NASPA Statement on Proposed Healthcare Legislation

Among NASPA’s core beliefs is a commitment to social justice and a recognition of the foundational role student, faculty, and staff health and well-being play in fostering inclusive environments that enable student success. We have closely watched the progress of the House American Health Care Act (AHCA) of 2017 and the companion Senate Better Care Reconciliation Act (BCRA) of 2017 this spring and are deeply concerned about the expected impact the legislation would have on our members and students. Earlier this week, we joined 18 other higher education associations in a letter to the Senate leadership regarding the damaging effects the proposed AHCA and BCRA would have on college campuses across the country.

As the demographics of our student bodies evolve and increasing numbers of students are juggling school, work, and family obligations, the ability to access affordable and timely health care is paramount to their progress and completion. Analysis from the CLASP Center for Postsecondary and Economic Success demonstrates the detrimental effects the deep proposed cuts to Medicaid would have for college campuses across all states. The removal of a requirement for insurers to cover Essential Health Benefits is expected to result in “skinny” insurance plans with no coverage for mental health services. Further, a provision in the bill designed to encourage continuous coverage may disproportionately impact college students who are insured through campus-provided plans covering only the academic year, locking them out of coverage for six months following a gap of just 63 days.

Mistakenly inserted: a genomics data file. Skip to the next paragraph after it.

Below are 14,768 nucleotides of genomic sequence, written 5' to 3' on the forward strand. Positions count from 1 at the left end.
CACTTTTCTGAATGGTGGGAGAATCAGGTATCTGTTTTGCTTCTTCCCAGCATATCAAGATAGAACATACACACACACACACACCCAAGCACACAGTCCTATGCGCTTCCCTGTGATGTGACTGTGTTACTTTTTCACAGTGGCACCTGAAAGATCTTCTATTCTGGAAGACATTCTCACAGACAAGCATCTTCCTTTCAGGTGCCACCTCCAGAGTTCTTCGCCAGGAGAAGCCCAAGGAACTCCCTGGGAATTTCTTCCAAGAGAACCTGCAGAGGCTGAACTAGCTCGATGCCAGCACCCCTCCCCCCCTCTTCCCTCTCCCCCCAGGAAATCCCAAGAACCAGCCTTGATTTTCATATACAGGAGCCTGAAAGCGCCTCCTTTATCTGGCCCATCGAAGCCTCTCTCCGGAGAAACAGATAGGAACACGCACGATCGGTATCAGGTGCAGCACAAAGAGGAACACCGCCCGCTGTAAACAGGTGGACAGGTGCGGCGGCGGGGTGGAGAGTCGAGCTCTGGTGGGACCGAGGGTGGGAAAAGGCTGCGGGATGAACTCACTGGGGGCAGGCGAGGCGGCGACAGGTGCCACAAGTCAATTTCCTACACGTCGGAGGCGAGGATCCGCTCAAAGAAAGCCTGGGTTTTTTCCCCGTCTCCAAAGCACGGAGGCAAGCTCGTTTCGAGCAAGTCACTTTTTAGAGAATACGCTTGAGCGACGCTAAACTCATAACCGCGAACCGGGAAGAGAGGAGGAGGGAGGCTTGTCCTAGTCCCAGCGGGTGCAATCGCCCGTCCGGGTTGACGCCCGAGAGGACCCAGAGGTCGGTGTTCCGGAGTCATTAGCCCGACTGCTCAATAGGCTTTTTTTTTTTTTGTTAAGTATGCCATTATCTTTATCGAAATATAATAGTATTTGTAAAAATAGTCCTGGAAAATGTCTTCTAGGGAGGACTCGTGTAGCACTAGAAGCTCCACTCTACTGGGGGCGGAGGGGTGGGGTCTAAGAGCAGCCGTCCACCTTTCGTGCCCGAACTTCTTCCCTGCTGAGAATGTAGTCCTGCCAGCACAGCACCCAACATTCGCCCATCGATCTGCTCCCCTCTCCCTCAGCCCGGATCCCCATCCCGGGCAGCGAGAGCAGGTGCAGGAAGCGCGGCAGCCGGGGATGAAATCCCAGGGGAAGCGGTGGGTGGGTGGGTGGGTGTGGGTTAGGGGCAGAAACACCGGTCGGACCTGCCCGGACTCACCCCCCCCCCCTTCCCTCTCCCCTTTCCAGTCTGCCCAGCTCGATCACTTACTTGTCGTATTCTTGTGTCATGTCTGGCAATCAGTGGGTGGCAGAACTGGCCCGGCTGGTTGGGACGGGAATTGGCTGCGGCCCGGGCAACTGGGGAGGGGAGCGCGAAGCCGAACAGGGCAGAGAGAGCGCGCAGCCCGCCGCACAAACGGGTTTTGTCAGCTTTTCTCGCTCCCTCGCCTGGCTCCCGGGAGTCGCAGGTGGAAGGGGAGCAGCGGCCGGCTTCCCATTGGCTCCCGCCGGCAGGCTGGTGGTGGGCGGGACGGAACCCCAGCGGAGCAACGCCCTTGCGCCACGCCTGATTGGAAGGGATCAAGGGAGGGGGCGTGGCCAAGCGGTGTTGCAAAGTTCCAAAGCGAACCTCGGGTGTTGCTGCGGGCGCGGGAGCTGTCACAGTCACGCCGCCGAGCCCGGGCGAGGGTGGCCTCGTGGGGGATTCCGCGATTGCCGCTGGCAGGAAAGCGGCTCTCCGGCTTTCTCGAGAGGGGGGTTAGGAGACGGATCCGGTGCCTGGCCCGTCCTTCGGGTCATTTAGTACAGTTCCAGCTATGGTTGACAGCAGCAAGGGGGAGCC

NASPA remains committed to supporting and promoting student health and well-being. We cannot support the current proposed healthcare legislation that would leave so many students in jeopardy of losing coverage. We encourage Congress to reconsider engaging in a bipartisan effort to reform the Affordable Care Act in a way that addresses continued concerns without undermining how far we have come in providing healthcare to millions. Congress could consult several of the alternatives proposed by associations dedicated to strengthening our medical system and economic health, including the Association of American Medical Colleges and the Center for American Progress.

As Congressional representatives prepare to return to their districts to celebrate the 4th of July holiday, we encourage NASPA members to reach out to their local representatives and share their thoughts on the future of our national health care system.